A recent review by Darrington et al. (2017) sets the stage for a suite of novel RNAi-based approaches to help extend the applicability of SIT to many more pest species. The sterile insect technique (SIT) has been successfully used for decades against major pests like screwworm fly in North America and suppression or exclusion of the Mediterranean fruit fly in many countries worldwide. In theory, SIT could be developed for any insect that could be colonized and mass-reared in the lab. Yet, a hurdle for programs is that SIT works best and is most economical when rearing and releasing only males.
Females are needed to maintain breeding colonies, but the ability to conditionally kill unnecessary females early in development would provide major cost savings and make male-only releases easier. Sexing strains with conditional female lethality have been developed for some pests like Mediterranean fruit flies using classical genetic methods, for example translocations of temperature-sensitive lethal rescue loci onto the Y chromosome. However, the classical genetic approach is laborious and difficult to quickly adopt for new target species. Mass rearing for SIT would be even more economical if genetic females could be conditionally converted into functional males. Furthermore, this problem of sexing is not only important for traditional SIT, but also for incompatible insect technique by Wolbachia and other autocidal approaches where releasing only males is important (e.g., RIDL-based approaches for mosquitoes).
Darrington et al. (2017) provide a useful overview of RNAi responses in insects and express strong support for a conceptual framework using exogenously delivered RNAi against female-specific, sex-determination transcripts to disrupt sexual development and convert genetic females to functional males by reviewing the current empirical work. But, getting rid of females is just the first step. Darrington et al. (2017) also advocate using RNAi to sterilize the subsequent males, effectively cutting out the ionizing radiation step, which when overdone can have dramatic negative effects on sterile male performance.
Several groups have successfully exploited sex-determination pathways to convert genetic females to males and/or diminish male fertility in pest insects using transgenic (e.g., Schetelig et al. 2016, Li and Handler 2017) or RNAi-based methods (e.g., Whyard et al. 2016, Ali et al. 2016). The ability to simply feed colony animals RNAi targeted towards sex determination or fertility transcripts is indeed a compelling one because it could be conditionally implemented and also avoids many of the regulatory and societal hurdles associated with releasing transgenic insects. Of course, any methods for sexing or sterility induction will need to be appropriately scaled to mass-rear millions of insects per week to be effective in operational SIT programs, and any new methods must be both effective and economical. Yet, as concerns about the use of traditional chemical pesticides grow worldwide, reviews like Darrington et al. (2017) nicely point out that we are hopefully on the precipice of a new era where genetic technologies are making their way out of the hands of laboratory scientists and into practical pest management.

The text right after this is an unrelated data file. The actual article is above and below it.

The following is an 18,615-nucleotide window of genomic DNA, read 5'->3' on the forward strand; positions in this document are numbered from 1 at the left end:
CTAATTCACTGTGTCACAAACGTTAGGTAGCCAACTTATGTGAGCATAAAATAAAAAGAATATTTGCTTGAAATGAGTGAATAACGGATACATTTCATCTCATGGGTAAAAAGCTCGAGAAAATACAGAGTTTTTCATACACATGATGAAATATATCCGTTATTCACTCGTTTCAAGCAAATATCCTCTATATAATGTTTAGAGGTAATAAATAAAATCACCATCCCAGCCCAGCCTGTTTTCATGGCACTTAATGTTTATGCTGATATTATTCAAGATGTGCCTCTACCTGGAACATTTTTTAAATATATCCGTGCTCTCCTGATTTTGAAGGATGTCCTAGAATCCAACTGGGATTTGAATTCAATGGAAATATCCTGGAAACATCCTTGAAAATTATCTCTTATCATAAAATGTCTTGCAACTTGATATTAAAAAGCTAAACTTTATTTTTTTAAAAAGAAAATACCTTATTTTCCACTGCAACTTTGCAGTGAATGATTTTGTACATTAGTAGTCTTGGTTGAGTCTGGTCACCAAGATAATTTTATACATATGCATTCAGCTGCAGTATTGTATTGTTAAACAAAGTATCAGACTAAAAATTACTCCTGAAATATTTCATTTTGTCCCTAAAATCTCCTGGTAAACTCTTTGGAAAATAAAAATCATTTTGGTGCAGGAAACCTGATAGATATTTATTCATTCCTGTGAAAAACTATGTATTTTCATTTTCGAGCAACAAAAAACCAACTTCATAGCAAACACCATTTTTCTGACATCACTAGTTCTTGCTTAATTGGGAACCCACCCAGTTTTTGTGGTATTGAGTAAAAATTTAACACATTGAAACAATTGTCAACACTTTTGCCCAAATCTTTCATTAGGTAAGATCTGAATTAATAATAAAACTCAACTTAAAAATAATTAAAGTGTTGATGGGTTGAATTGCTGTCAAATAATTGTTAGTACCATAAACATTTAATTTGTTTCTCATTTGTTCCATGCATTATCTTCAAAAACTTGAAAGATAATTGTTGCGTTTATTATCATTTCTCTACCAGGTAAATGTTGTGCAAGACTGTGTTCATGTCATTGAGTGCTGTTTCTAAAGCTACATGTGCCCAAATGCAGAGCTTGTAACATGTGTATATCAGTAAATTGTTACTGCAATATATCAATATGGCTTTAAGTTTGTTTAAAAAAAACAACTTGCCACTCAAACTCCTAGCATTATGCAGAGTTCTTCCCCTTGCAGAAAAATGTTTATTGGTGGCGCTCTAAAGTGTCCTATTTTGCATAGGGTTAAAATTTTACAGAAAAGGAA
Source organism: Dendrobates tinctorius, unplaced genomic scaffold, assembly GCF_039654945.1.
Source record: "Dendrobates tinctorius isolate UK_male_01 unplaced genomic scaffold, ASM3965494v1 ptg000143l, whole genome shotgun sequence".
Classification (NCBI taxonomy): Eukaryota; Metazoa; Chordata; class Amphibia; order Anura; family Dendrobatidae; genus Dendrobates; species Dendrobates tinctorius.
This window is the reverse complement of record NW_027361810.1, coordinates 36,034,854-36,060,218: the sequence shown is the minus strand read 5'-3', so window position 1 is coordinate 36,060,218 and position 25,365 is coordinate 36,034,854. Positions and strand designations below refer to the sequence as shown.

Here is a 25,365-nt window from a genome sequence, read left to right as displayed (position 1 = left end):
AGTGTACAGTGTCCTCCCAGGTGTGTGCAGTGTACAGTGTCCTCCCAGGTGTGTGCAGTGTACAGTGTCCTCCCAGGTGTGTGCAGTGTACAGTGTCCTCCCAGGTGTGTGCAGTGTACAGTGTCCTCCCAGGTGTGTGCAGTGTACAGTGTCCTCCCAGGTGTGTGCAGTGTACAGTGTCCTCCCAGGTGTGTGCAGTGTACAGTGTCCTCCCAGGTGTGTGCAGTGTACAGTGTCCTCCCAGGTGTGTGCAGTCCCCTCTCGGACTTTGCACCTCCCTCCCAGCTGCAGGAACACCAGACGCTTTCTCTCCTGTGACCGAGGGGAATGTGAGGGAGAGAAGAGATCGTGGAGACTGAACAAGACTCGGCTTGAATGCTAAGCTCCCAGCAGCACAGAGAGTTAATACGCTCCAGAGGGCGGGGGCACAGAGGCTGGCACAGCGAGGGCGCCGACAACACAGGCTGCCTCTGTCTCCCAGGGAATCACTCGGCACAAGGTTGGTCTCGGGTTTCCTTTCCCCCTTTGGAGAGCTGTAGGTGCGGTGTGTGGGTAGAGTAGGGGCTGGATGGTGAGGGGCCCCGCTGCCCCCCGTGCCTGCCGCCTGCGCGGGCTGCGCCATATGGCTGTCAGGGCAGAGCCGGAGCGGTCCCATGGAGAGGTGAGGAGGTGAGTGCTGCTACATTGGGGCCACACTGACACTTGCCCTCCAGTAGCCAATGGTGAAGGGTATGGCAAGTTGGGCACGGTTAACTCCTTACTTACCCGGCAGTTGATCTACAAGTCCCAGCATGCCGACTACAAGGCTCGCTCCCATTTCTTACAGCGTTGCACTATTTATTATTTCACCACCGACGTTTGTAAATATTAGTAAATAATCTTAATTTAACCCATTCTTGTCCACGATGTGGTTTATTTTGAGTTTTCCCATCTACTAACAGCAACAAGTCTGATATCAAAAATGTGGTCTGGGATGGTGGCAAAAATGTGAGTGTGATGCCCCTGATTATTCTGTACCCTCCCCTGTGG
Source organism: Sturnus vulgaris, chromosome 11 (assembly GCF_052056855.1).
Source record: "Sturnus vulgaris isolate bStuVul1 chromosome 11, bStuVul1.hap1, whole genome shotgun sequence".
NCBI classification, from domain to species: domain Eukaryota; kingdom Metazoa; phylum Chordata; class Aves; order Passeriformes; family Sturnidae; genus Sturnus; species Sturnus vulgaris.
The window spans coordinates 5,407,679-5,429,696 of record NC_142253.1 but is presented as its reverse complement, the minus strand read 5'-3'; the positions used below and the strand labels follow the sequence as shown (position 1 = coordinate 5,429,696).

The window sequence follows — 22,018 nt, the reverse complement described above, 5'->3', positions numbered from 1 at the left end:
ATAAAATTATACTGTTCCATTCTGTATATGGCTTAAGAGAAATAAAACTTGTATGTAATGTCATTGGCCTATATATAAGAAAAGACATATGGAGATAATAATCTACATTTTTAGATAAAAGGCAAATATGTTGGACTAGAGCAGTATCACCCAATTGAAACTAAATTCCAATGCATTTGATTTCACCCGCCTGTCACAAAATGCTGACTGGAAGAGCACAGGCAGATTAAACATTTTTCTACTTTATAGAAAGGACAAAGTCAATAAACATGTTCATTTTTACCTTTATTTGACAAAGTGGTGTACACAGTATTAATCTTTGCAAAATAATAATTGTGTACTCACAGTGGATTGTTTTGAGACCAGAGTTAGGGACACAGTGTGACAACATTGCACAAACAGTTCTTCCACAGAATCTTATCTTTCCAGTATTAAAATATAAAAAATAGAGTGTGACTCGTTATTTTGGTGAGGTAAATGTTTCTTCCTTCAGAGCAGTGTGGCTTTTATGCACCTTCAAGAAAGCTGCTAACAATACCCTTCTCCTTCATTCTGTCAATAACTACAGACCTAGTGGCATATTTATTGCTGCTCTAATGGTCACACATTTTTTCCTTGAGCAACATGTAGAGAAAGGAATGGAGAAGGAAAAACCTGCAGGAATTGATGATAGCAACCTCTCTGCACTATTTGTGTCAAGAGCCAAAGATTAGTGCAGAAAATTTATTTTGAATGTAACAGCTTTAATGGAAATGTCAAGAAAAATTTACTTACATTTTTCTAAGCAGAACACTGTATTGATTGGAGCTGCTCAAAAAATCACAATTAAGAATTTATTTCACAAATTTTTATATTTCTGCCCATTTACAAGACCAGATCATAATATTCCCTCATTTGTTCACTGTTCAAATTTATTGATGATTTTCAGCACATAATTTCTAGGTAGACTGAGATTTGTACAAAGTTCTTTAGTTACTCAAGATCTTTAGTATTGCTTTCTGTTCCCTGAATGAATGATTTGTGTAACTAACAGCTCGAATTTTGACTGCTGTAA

Schetelig MF, Targovska A, Meza JS, Bourtzis K, & Handler AM (2016) Tetracycline-suppressible female lethality and sterility in the Mexican fruit fly, Anastrepha ludens. Insect Molecular Biology. 25: 500-508.
Ali MW, Zheng WP, Sohail S, Li QM, Zheng WV, & Zhang HY (2017) A genetically enhanced sterile insect technique against the fruit fly, Bactrocera dorsalis (Hendel) by feeding adult double-stranded RNAs. Scientific Reports 7: 4063.
Whyard S, Erdelyan CN, Partridge AL, Singh AD, Beebe NW & Capina R (2015) Silencing the buzz: a new approach to population suppression of mosquitoes by feeding larvae doublestranded RNAs. Parasites and Vectors. 8: 716.